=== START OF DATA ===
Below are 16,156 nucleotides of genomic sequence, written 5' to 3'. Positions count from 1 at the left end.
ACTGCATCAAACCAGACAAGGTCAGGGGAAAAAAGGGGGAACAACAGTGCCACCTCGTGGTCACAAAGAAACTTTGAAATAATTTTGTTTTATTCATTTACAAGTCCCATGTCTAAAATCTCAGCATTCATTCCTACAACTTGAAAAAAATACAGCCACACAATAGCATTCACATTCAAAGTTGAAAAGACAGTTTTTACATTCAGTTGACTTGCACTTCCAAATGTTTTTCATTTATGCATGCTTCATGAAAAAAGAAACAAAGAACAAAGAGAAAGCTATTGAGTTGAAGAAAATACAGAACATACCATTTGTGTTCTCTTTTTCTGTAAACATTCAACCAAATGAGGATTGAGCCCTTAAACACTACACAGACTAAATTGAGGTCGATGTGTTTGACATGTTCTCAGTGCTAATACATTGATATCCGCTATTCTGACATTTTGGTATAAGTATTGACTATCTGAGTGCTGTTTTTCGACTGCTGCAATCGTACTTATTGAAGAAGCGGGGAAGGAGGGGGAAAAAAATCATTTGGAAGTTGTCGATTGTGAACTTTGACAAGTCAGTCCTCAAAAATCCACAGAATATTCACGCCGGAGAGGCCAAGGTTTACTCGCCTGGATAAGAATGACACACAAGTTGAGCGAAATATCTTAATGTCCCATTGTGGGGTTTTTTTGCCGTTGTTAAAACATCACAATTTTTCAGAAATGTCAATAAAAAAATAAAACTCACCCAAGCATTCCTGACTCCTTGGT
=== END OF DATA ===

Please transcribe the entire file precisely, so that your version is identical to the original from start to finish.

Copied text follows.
Below are 16,156 nucleotides of genomic sequence, written 5' to 3'. Positions count from 1 at the left end.
ACTGCATCAAACCAGACAAGGTCAGGGGAAAAAAGGGGGAACAACAGTGCCACCTCGTGGTCACAAAGAAACTTTGAAATAATTTTGTTTTATTCATTTACAAGTCCCATGTCTAAAATCTCAGCATTCATTCCTACAACTTGAAAAAAATACAGCCACACAATAGCATTCACATTCAAAGTTGAAAAGACAGTTTTTACATTCAGTTGACTTGCACTTCCAAATGTTTTTCATTTATGCATGCTTCATGAAAAAAGAAACAAAGAACAAAGAGAAAGCTATTGAGTTGAAGAAAATACAGAACATACCATTTGTGTTCTCTTTTTCTGTAAACATTCAACCAAATGAGGATTGAGCCCTTAAACACTACACAGACTAAATTGAGGTCGATGTGTTTGACATGTTCTCAGTGCTAATACATTGATATCCGCTATTCTGACATTTTGGTATAAGTATTGACTATCTGAGTGCTGTTTTTCGACTGCTGCAATCGTACTTATTGAAGAAGCGGGGAAGGAGGGGGAAAAAAATCATTTGGAAGTTGTCGATTGTGAACTTTGACAAGTCAGTCCTCAAAAATCCACAGAATATTCACGCCGGAGAGGCCAAGGTTTACTCGCCTGGATAAGAATGACACACAAGTTGAGCGAAATATCTTAATGTCCCATTGTGGGGTTTTTTTGCCGTTGTTAAAACATCACAATTTTTCAGAAATGTCAATAAAAAAATAAAACTCACCCAAGCATTCCTGACTCCTTGGT